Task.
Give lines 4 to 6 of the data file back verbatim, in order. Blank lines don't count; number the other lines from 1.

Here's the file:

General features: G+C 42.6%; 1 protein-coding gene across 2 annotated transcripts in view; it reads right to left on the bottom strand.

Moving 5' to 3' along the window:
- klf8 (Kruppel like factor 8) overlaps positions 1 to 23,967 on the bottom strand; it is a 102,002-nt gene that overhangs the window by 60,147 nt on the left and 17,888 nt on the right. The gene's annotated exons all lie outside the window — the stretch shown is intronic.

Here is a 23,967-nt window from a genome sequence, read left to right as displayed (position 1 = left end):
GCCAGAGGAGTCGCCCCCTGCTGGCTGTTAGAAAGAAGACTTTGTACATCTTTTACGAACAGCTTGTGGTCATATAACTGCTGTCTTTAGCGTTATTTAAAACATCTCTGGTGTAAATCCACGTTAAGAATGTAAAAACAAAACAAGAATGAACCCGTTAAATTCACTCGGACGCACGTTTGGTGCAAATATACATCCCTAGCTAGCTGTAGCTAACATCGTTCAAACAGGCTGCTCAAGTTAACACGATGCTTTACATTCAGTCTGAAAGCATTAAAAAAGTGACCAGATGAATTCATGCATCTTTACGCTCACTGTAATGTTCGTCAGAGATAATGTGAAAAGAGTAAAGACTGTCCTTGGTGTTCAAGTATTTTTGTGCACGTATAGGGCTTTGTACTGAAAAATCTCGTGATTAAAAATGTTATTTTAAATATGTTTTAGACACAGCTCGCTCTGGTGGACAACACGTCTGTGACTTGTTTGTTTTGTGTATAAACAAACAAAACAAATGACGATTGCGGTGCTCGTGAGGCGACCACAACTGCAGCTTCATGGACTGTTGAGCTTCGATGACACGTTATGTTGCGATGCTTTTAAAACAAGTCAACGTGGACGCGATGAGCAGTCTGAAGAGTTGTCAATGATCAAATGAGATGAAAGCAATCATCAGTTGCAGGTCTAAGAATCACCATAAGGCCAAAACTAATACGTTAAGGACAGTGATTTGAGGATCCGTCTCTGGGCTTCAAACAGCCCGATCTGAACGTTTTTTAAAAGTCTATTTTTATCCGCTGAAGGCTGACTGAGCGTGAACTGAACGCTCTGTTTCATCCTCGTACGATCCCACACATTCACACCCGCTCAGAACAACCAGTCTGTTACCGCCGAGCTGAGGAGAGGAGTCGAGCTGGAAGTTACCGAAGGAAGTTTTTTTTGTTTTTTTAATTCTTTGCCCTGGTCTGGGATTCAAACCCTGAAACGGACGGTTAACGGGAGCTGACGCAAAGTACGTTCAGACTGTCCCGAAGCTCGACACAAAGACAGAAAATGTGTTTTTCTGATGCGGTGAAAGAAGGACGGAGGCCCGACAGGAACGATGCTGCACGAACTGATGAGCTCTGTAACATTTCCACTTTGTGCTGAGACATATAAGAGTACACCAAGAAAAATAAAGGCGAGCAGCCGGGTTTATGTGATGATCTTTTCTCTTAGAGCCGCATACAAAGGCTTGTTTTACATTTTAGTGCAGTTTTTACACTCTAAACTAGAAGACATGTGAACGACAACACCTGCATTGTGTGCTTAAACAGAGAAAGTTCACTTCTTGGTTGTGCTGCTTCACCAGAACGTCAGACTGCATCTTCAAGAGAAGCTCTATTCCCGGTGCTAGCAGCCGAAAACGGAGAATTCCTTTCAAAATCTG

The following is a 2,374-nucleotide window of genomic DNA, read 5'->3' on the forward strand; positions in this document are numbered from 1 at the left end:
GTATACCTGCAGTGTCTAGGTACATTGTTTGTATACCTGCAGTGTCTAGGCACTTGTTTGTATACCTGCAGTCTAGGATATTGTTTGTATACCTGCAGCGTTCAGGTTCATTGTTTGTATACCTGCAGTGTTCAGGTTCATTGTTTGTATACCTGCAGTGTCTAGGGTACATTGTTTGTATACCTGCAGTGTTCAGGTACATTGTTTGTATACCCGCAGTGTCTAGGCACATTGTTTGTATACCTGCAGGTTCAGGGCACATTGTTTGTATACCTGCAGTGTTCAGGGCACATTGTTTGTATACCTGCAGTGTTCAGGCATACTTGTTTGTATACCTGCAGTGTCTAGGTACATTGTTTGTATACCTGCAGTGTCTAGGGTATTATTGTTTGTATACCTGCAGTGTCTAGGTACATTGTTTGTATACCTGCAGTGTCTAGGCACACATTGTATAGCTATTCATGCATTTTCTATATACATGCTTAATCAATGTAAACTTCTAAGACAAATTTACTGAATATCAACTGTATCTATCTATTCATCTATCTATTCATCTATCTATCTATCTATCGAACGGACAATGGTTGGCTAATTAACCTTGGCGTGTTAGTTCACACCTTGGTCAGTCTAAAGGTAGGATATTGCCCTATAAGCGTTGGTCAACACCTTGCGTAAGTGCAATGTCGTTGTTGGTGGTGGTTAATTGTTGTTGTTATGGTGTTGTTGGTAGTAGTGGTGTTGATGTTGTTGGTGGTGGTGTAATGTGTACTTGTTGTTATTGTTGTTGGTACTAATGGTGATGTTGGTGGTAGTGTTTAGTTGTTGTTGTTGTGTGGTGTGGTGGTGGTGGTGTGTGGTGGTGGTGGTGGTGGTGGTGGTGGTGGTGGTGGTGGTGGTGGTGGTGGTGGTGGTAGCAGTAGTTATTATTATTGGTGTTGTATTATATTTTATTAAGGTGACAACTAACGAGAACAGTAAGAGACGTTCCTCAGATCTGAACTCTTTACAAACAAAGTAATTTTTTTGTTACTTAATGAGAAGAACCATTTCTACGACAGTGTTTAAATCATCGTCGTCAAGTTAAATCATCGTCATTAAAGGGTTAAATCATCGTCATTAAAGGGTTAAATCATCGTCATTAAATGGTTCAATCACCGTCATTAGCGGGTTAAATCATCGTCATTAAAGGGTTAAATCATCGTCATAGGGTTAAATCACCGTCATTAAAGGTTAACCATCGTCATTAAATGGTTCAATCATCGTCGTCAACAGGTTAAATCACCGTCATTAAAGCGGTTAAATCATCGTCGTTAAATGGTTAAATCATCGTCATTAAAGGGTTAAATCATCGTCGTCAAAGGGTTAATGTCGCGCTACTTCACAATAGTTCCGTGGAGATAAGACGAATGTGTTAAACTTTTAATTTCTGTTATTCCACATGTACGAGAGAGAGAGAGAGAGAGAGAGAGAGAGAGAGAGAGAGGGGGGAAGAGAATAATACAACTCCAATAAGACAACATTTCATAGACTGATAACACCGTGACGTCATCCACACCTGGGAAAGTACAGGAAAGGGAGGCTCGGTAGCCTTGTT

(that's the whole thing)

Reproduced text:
Here is a 23,967-nt window from a genome sequence, read left to right as displayed (position 1 = left end):
GCCAGAGGAGTCGCCCCCTGCTGGCTGTTAGAAAGAAGACTTTGTACATCTTTTACGAACAGCTTGTGGTCATATAACTGCTGTCTTTAGCGTTATTTAAAACATCTCTGGTGTAAATCCACGTTAAGAATGTAAAAACAAAACAAGAATGAACCCGTTAAATTCACTCGGACGCACGTTTGGTGCAAATATACATCCCTAGCTAGCTGTAGCTAACATCGTTCAAACAGGCTGCTCAAGTTAACACGATGCTTTACATTCAGTCTGAAAGCATTAAAAAAGTGACCAGATGAATTCATGCATCTTTACGCTCACTGTAATGTTCGTCAGAGATAATGTGAAAAGAGTAAAGACTGTCCTTGGTGTTCAAGTATTTTTGTGCACGTATAGGGCTTTGTACTGAAAAATCTCGTGATTAAAAATGTTATTTTAAATATGTTTTAGACACAGCTCGCTCTGGTGGACAACACGTCTGTGACTTGTTTGTTTTGTGTATAAACAAACAAAACAAATGACGATTGCGGTGCTCGTGAGGCGACCACAACTGCAGCTTCATGGACTGTTGAGCTTCGATGACACGTTATGTTGCGATGCTTTTAAAACAAGTCAACGTGGACGCGATGAGCAGTCTGAAGAGTTGTCAATGATCAAATGAGATGAAAGCAATCATCAGTTGCAGGTCTAAGAATCACCATAAGGCCAAAACTAATACGTTAAGGACAGTGATTTGAGGATCCGTCTCTGGGCTTCAAACAGCCCGATCTGAACGTTTTTTAAAAGTCTATTTTTATCCGCTGAAGGCTGACTGAGCGTGAACTGAACGCTCTGTTTCATCCTCGTACGATCCCACACATTCACACCCGCTCAGAACAACCAGTCTGTTACCGCCGAGCTGAGGAGAGGAGTCGAGCTGGAAGTTACCGAAGGAAGTTTTTTTTGTTTTTTTAATTCTTTGCCCTGGTCTGGGATTCAAACCCTGAAACGGACGGTTAACGGGAGCTGACGCAAAGTACGTTCAGACTGTCCCGAAGCTCGACACAAAGACAGAAAATGTGTTTTTCTGATGCGGTGAAAGAAGGACGGAGGCCCGACAGGAACGATGCTGCACGAACTGATGAGCTCTGTAACATTTCCACTTTGTGCTGAGACATATAAGAGTACACCAAGAAAAATAAAGGCGAGCAGCCGGGTTTATGTGATGATCTTTTCTCTTAGAGCCGCATACAAAGGCTTGTTTTACATTTTAGTGCAGTTTTTACACTCTAAACTAGAAGACATGTGAACGACAACACCTGCATTGTGTGCTTAAACAGAGAAAGTTCACTTCTTGGTTGTGCTGCTTCACCAGAACGTCAGACTGCATCTTCAAGAGAAGCTCTATTCCCGGTGCTAGCAGCCGAAAACGGAGAATTCCTTTCAAAATCTG

The following is a 2,374-nucleotide window of genomic DNA, read 5'->3' on the forward strand; positions in this document are numbered from 1 at the left end: